Evidence is growing about how to help children achieve a healthy weight. Programs to reduce screen time in child care are laying the foundation for a healthier future by helping child care providers create environments that nurture healthy habits. Leaders at the federal, state, and local level should use the best available evidence to determine which evidence-based programs and policies hold the most promise to help children grow up at a healthy weight.
- Mendoza, J.A., Baranowski, T., Jaramillo, S., Fesinmeyer, M.D., Haaland, W., Thompson, D., Nicklas, T.A. (2016). Fit 5 Kids TV Reduction Program for Latino Preschoolers: A Cluster Randomized Controlled Trial. Am J Prev Med, 50(5), 584-92.
- Flegal, K.M., Kruszon-Moran, D., Carroll, M.D., Fryar, C.D., Ogden, C.L. (2016). Trends in Obesity Among Adults in the United States, 2005 to 2014. JAMA, 315(21), 2284-91.
- Ogden, C. L., Carroll, M. D., Lawman, H. G., Fryar, C. D., Kruszon-Moran, D., Kit, B. K., & Flegal, K. M. (2016). Trends in obesity prevalence among children and adolescents in the United States, 1988-1994 through 2013–2014. JAMA, 315(21), 2292-2299.
- Finkelstein EA, Trogdon JG, Cohen JW, Dietz W. Annual Medical Spending Attributable To Obesity: Payer-And Service-Specific Estimates. Health Affairs. 2009;28(5).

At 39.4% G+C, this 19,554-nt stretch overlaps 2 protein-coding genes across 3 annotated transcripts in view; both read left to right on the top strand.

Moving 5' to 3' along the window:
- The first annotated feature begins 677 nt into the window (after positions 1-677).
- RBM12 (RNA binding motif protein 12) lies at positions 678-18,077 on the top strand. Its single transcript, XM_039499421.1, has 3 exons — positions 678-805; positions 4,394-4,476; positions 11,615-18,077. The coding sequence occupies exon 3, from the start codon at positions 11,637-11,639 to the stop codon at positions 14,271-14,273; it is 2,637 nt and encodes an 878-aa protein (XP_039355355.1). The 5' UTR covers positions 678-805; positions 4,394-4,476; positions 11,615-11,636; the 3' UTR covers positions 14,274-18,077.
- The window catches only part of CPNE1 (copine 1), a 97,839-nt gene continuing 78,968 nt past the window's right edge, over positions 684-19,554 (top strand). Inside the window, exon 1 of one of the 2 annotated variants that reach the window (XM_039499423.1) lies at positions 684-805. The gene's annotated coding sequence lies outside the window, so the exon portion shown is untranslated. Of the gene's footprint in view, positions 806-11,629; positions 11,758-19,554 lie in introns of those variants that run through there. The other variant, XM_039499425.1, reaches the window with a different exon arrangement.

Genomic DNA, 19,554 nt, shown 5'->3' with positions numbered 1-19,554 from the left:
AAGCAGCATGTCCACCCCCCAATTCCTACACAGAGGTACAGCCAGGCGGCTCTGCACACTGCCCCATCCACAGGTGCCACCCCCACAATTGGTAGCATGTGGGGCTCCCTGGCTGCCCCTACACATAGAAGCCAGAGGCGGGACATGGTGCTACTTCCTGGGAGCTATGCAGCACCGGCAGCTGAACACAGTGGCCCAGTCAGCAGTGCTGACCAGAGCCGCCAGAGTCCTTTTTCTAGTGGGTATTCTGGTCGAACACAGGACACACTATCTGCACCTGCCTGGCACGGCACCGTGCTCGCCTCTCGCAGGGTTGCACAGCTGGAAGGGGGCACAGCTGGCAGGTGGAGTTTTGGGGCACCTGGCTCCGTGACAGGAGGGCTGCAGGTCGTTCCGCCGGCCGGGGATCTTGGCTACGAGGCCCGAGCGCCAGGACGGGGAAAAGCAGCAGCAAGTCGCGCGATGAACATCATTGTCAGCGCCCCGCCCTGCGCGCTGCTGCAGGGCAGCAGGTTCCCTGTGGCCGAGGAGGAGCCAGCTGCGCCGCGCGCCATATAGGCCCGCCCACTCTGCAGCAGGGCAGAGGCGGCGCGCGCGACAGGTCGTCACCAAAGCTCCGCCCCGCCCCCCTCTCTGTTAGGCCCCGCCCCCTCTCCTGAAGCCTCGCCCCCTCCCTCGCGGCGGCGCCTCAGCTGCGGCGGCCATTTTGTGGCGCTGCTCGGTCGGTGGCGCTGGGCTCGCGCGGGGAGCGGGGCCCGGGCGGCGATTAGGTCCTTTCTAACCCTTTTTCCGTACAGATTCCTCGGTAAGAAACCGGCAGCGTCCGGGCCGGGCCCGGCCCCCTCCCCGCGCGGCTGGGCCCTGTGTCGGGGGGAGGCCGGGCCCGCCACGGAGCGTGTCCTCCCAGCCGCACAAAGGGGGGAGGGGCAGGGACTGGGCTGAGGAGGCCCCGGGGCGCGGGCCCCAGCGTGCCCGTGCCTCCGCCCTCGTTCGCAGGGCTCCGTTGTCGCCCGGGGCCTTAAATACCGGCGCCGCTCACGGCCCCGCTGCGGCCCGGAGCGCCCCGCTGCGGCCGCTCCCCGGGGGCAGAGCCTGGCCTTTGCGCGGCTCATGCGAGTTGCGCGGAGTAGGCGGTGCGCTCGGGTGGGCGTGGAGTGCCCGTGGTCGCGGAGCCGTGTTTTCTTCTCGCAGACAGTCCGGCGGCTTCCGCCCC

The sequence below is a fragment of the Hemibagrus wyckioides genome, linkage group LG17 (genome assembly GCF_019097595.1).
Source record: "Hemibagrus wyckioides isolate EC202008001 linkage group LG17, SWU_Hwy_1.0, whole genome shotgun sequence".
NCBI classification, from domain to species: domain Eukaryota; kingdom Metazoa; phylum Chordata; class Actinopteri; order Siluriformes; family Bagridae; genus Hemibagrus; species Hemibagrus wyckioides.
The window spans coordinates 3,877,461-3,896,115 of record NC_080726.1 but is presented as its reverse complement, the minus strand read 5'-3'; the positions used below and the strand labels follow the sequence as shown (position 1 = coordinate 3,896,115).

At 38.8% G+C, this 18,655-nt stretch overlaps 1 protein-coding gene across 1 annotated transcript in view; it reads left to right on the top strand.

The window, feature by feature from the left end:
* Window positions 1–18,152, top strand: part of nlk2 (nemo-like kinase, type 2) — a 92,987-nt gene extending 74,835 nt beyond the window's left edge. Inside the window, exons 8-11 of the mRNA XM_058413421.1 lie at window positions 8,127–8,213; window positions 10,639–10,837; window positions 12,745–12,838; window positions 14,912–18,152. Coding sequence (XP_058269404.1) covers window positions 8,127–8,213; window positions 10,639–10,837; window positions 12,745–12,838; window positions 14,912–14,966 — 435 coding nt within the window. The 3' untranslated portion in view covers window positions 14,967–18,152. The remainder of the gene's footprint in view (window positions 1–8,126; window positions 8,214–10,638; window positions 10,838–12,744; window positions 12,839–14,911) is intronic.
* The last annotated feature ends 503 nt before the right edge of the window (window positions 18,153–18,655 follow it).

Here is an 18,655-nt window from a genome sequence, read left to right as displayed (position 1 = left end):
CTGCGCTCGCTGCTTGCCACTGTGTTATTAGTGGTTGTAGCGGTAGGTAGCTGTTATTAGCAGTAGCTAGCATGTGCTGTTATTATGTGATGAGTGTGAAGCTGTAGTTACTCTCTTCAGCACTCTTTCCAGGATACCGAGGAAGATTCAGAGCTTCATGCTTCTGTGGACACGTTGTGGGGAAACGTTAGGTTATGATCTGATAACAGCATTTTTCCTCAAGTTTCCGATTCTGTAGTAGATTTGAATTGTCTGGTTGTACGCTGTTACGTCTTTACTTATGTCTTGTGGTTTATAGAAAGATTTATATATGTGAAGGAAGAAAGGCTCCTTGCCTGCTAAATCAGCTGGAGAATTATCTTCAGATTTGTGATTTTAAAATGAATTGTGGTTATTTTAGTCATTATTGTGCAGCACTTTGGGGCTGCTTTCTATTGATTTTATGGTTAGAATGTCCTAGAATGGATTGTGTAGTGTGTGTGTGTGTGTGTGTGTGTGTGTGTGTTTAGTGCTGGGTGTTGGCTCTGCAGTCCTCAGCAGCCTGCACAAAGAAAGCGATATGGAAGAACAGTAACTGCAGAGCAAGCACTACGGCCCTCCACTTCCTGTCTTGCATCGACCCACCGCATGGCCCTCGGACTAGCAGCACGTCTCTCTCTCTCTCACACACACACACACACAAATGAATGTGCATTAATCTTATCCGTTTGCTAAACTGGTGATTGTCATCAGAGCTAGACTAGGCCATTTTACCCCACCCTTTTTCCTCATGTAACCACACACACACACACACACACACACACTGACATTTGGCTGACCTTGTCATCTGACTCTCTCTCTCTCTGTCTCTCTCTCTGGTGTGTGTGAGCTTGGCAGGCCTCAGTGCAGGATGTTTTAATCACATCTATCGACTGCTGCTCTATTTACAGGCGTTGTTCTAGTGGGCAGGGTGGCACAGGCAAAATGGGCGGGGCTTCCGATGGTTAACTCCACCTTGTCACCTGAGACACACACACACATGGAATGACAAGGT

- Gortmaker, S. L., Wang, Y. C., Long, M. W., Giles, C. M., Ward, Z. J., Barrett, J. L., …Cradock, A. L. (2015). Three interventions that reduce childhood obesity are projected to save more than they cost to implement. Health Affairs, 34(11), 1932–1939.
- Community Preventive Services Task Force. (2016). Reducing Children’s Recreational Sedentary Screen Time: Recommendation of the Community Preventive Services Task Force. Am J Prev Med, 50(3), 416-8.
- Communication with Mississippi Department of Public Health Child Care Licensing Office.
- American Academy Of Pediatrics, American Public Health Association, National Resource Center for Health and Safety in Child Care and Early Education. (2011). Caring for our children: National health and safety performance standards; Guidelines for early care and education programs. 3rd edition. Elk Grove Village, IL: American Academy of Pediatrics.
Grant T, Wiggins C, Shelson S, Cradock A, Gortmaker S, Pipito A, Kenney E, Giles C. Mississippi: Training to Reduce Non-Educational Screen Time for Young Children [Issue Brief]. Mississippi State Department of Health, Jackson, MS, and the CHOICES Learning Collaborative Partnership at the Harvard T.H. Chan School of Public Health, Boston, MA; April, 2017.
|This issue brief was developed by the Mississippi State Department of Health through participation in the Childhood Obesity Intervention Cost-Effectiveness Study (CHOICES) Learning Collaborative Partnership at the Harvard T.H. Chan School of Public Health. This brief is intended for educational use only. For more information, contact: firstname.lastname@example.org|